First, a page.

Weaving The Magic
Established during the Industrial Revolution, Yorkshire’s weaving industry is renowned throughout the world for its high-quality cloth. Keith Spence went along to a famous Leeds store to see how the mills have united to create their own Yorkshire brand.
Next time you’re taking a trip through the luscious Leeds Shoppers’ Paradise that is Harvey Nichols, you might notice a new brand name alongside the Guccis and the Gabbanas. Travel up and down the store’s four floors. Go through the labels and smiles and occasional sweet drifts of perfume and you’ll notice long drapes of elegant cloth. Vibrant off-cuts decorating broad pillars. Walls adorned with bold textiles, stripes and dots. Under the collective brand-name Yorkshire Textiles, this impressive in-store promotion (although, really, it’s as much an art installation) involves some of the county’s leading fabric mills.
It is the brainchild of Leeds store general manager Brian Handley. Along with his team, he toured 11 Yorkshire mills to gather inspiration for the display. It gives a breathtaking example of what the Yorkshire textile industry still has to offer. It took two months of hard work by the display team to do justice to Yorkshire’s weaving industry. An industry which has long set the benchmark for high-quality made-in-England cloth. The display helps to bring home to Harvey Nichols’ customers the importance of the mills that are on their door step. As well as their present role in continuing to produce most of England’s worsted and woollen fabric.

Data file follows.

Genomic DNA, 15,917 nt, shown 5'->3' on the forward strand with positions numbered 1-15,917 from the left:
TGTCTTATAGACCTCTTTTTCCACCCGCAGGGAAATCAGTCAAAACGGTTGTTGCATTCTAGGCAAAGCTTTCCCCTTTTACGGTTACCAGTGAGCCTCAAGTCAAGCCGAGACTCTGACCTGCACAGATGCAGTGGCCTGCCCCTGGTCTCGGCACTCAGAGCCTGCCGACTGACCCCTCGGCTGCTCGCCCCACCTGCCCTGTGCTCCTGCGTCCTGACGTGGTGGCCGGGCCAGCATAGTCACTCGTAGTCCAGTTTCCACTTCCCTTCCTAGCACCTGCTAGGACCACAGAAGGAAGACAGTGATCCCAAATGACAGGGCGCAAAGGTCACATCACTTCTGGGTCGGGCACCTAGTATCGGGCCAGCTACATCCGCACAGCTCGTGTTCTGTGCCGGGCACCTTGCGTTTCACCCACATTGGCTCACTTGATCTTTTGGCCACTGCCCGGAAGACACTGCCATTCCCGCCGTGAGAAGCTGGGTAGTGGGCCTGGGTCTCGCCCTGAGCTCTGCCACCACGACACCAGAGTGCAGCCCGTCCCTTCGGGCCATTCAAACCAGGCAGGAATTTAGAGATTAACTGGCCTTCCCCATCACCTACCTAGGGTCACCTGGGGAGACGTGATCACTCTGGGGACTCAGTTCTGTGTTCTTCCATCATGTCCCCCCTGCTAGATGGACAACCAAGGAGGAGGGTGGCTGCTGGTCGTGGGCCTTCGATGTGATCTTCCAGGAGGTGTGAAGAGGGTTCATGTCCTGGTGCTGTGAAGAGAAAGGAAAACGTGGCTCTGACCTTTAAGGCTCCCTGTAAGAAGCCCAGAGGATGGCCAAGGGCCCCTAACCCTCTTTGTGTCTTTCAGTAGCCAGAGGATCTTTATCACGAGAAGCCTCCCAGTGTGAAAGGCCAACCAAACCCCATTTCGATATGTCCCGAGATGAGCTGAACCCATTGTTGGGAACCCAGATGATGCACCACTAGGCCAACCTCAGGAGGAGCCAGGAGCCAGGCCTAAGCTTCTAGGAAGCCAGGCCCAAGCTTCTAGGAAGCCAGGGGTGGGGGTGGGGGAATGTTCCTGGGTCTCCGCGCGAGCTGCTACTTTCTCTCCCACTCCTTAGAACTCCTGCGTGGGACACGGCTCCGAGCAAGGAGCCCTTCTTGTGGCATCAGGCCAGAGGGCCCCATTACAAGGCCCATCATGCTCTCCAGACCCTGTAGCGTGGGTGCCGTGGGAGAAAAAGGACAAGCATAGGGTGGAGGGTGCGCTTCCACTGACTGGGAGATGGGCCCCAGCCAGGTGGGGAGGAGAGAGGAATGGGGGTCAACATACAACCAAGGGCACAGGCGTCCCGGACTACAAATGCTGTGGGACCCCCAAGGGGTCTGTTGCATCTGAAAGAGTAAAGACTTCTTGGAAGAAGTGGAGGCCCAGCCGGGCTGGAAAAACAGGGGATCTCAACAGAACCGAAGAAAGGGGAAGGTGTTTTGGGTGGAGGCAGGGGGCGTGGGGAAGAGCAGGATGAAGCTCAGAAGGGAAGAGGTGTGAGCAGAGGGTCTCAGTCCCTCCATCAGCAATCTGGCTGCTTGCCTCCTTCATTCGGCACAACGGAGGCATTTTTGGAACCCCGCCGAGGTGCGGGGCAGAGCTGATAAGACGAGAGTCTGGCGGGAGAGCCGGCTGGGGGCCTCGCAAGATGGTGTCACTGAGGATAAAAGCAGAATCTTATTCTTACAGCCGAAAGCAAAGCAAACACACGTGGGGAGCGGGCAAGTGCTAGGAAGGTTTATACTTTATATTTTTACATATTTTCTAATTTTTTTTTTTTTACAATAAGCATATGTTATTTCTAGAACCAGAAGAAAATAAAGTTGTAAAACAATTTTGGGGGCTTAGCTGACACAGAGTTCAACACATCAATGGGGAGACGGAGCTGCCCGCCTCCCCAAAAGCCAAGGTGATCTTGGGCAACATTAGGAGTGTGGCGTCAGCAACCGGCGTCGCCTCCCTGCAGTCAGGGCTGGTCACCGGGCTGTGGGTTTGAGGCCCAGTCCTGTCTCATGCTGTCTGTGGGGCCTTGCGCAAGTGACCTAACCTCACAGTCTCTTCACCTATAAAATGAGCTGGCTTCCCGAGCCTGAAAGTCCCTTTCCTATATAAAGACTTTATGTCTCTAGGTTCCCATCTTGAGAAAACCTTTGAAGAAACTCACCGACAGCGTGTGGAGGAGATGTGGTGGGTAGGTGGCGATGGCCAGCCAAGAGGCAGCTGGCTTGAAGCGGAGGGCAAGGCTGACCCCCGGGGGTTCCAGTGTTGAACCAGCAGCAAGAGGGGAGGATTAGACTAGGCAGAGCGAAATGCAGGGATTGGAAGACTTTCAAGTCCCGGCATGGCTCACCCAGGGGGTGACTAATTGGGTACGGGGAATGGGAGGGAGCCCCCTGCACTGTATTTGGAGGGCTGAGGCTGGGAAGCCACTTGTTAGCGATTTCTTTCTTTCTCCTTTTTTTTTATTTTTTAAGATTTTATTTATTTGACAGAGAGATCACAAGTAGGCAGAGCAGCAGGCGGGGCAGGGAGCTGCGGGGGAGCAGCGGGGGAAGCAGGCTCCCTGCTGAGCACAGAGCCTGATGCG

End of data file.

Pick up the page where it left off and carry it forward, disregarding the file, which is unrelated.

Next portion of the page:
“A striking display”
Thanks to the initiative, the industry now has a collective brand name, Yorkshire Textiles, and its own logo. The in-store display boasts some of the finest cloths the world can produce. The display runs across all four floors of the store. Large pieces of magnificent cloth drape either side of the elevators.
The Harvey Nichols team combed the mills to collect eye-catching items. It gives the displays a real flavour of the products used in the textile industry. Green felt waste from Hainsworths, who produce dress uniforms for the Queen’s Household Guard, forms a striking display. A separate ‘A Loom with a View’ display is based on the mill loom and weaving processes. It links current trends and themes using bobbins and wool to weave and connect throughout the department.
“Quality and colours”
“The Fabric of our Society” gets inspiration from current trends of natural forms, fringing, ruffles and drapery. It utilises a by-product from all the working mills. ‘Head in the Clouds’ uses fabric from Taylor and Lodge in Huddersfield. The company supplies Prada, Lanvin, Pal Zileri and Tom Ford to create a tactile cloud display that interacts with the environment. Different small squares of fabric flutter lightly in the air-conditioned breeze. Even the store’s shelves and fitting rooms are neatly covered in different Yorkshire fabrics.